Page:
Tuesday, December 7, 2010


            January is just around the corner, and with it, the national holiday celebrating Martin Luther King Jr. Although black history month is in February, the United States honors MLK in the middle of January every year. It is somewhat ironic that we celebrate this national holiday in honor of a man whom the government feared because of the influence he had across America.
            I think about how many people were parts of the civil rights movement as a whole including Rosa Parks, Richard Lawson, Ruby Bridges, and Malcolm X among others. I realize that the whole month of February is dedicated to them in a way because they are a part of black history. But I think that in making January 17 “Martin Luther King Jr. Day,” it puts so much more of an emphasis on MLK and makes it seem like other’s contributions to the civil rights movement were not important. All civil rights leaders were crucial to the process of changing the status quo and should be recognized as well.  
It’s easy for teachers to focus on only King in class discussions and in assigning civil rights literature when they celebrate MLK Day in classrooms. I think it’s important to remember the civil rights movement as a whole on this day though because without the contributions of so many other activists, King would not have been as prominent of a figure.


  1. I think you bring up a great point here Olivia, and looking back, it probably wasn't until high-school that I even heard of Malcolm X. All that I was taught about the Civil Rights Movement throughout elementary school and junior high was Martin Luther King Jr. and while he was very important, like you point out he wasn't the only one. In fact even when I did first hear about Malcolm X, Lawson, and the other key leaders in high school we probably only spent about five minutes on all of them. I don't know if this is typical of all schools but I think that more of the story needs to be told.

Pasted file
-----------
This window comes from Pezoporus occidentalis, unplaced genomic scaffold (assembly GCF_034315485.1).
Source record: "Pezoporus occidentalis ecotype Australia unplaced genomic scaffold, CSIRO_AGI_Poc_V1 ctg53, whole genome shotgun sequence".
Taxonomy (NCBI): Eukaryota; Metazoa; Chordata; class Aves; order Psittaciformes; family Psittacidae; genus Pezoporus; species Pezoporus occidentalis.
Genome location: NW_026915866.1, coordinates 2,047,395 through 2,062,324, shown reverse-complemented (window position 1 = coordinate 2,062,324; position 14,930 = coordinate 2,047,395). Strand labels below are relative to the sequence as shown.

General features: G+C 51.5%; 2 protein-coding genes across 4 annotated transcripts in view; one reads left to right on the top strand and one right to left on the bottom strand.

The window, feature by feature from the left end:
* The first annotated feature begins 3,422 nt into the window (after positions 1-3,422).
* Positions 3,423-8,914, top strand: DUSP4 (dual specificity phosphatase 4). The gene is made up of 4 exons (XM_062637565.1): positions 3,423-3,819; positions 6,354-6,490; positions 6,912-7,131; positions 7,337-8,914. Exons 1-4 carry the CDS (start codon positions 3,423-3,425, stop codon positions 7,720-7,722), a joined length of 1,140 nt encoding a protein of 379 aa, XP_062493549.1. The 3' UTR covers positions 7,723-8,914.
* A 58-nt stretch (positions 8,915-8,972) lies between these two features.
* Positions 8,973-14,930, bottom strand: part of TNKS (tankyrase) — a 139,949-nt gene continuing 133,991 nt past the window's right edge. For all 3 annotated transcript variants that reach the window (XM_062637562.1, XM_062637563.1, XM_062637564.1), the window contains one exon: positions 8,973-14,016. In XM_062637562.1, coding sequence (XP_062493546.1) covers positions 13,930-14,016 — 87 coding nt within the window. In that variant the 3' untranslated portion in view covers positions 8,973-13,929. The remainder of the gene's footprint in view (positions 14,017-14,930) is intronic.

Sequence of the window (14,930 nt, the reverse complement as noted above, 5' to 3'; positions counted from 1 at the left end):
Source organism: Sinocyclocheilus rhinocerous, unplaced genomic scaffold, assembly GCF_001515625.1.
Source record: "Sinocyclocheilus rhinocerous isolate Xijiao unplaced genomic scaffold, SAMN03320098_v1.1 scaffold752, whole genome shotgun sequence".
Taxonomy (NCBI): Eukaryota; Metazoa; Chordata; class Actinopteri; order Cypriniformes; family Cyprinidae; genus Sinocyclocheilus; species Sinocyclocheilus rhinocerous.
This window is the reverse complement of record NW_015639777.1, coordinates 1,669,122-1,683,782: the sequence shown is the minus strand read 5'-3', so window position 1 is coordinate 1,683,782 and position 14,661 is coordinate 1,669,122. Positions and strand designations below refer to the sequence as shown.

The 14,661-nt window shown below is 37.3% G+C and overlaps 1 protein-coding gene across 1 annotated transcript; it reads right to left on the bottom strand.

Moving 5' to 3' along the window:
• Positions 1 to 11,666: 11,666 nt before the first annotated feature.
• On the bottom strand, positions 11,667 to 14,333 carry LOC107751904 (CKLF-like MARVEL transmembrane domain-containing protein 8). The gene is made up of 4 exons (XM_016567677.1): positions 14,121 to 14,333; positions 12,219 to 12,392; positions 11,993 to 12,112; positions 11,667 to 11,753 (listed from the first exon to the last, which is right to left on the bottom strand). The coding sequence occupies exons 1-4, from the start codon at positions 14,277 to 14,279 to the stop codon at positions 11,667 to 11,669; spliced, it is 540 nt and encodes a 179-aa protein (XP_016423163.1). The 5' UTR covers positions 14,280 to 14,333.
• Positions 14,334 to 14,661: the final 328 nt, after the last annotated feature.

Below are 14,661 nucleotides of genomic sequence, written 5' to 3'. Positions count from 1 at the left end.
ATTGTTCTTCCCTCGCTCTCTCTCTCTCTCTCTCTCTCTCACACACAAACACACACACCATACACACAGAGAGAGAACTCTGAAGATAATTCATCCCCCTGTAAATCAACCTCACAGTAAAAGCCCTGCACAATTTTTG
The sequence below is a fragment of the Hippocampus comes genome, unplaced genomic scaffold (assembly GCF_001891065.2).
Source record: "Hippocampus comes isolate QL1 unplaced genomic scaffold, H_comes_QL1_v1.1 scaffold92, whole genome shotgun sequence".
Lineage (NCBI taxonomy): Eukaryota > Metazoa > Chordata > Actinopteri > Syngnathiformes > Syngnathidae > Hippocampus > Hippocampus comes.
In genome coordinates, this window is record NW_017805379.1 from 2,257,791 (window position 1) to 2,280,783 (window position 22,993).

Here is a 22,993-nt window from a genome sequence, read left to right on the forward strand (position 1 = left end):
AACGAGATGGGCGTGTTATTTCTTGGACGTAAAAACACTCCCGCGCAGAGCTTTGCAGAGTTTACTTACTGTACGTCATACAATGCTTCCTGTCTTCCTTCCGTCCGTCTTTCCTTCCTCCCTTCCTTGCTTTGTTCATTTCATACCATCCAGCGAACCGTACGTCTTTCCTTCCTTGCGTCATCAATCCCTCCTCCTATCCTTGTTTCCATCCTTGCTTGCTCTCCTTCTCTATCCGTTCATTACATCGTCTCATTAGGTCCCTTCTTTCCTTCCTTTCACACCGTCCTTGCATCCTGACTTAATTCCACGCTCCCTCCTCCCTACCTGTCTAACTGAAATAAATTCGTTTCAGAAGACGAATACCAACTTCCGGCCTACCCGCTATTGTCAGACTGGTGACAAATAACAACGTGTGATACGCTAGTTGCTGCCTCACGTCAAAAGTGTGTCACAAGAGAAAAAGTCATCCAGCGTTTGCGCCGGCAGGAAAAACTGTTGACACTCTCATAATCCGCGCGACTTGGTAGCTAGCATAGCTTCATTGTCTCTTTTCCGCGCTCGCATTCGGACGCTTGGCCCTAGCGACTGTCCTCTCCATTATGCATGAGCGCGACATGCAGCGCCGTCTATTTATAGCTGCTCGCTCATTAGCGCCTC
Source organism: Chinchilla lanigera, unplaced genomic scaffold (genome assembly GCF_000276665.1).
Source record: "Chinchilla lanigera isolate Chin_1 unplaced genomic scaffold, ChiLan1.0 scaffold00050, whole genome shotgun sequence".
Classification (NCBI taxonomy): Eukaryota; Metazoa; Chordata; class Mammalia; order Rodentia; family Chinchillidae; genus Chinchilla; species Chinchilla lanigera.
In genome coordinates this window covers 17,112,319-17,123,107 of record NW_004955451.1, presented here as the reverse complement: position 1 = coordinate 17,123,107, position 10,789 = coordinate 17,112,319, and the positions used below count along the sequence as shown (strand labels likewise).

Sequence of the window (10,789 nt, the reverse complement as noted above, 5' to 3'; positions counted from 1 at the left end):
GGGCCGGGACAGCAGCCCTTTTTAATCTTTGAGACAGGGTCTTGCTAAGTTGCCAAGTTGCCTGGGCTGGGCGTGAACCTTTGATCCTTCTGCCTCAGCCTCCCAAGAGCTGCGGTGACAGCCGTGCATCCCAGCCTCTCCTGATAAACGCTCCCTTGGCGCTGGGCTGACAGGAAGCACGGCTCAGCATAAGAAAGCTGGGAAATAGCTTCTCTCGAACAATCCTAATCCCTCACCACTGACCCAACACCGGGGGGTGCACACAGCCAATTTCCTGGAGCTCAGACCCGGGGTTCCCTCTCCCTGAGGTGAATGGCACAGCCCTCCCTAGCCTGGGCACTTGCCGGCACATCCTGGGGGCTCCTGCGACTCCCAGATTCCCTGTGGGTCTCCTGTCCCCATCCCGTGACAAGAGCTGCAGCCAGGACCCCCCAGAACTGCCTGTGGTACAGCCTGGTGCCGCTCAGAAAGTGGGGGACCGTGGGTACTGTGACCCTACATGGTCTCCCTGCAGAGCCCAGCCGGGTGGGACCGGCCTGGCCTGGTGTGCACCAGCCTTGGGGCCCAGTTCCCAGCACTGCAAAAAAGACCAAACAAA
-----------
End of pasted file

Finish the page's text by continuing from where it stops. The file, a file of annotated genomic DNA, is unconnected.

2. Coming from France, I have to say I did not know much about the Civil Rights Movement. The only person I had heard about vaguely was Martin Luther King Jr. I suppose the fact that it is called "Martin Luther King Jr. Day" emphasizes on him only, but he IS one of the key figures of the movement. Without him, the movement would not have been the same.

    However, I see where you are coming from and the fact that they named it after him does not give enough importance to the other important figures. That day should probably be named something like “African American’s freedom day”, because not only were there a lot of important people involved in the movement, but there was also a lot of common people fighting everyday and I think their fight should be acknowledged too on this day.

  3. I see where you're coming from, the Civil Rights Movement cannot be credited to a single person. However, I don't think that's what is being done by celebrating MLK's birthday. True, Martin Luther King was/is the face of the movement, but I believe he deserves to be recognized in this way. He fearlessly led several aspects of the movement and later in life became a martyr for the freedom of African Americans. We do, however, need to recognize the other irreplaceable leaders of the civil rights movement.

  4. I don't know which side of this I belong to. While we definitely need to recognize more leaders besides King, on MLK Day, many people think about the Civil Rights Movement and the changes that have come in our society over time. It does commemorate King, and I agree with Shelby he does deserve quite a bit of recognition, he really did do a lot. However, I think that not the name of the day, but the way in which we celebrate it is most important. As long as you think about more than just King, and think about the struggles in society and where America has come from there, then that's when you get the point of MLK Day.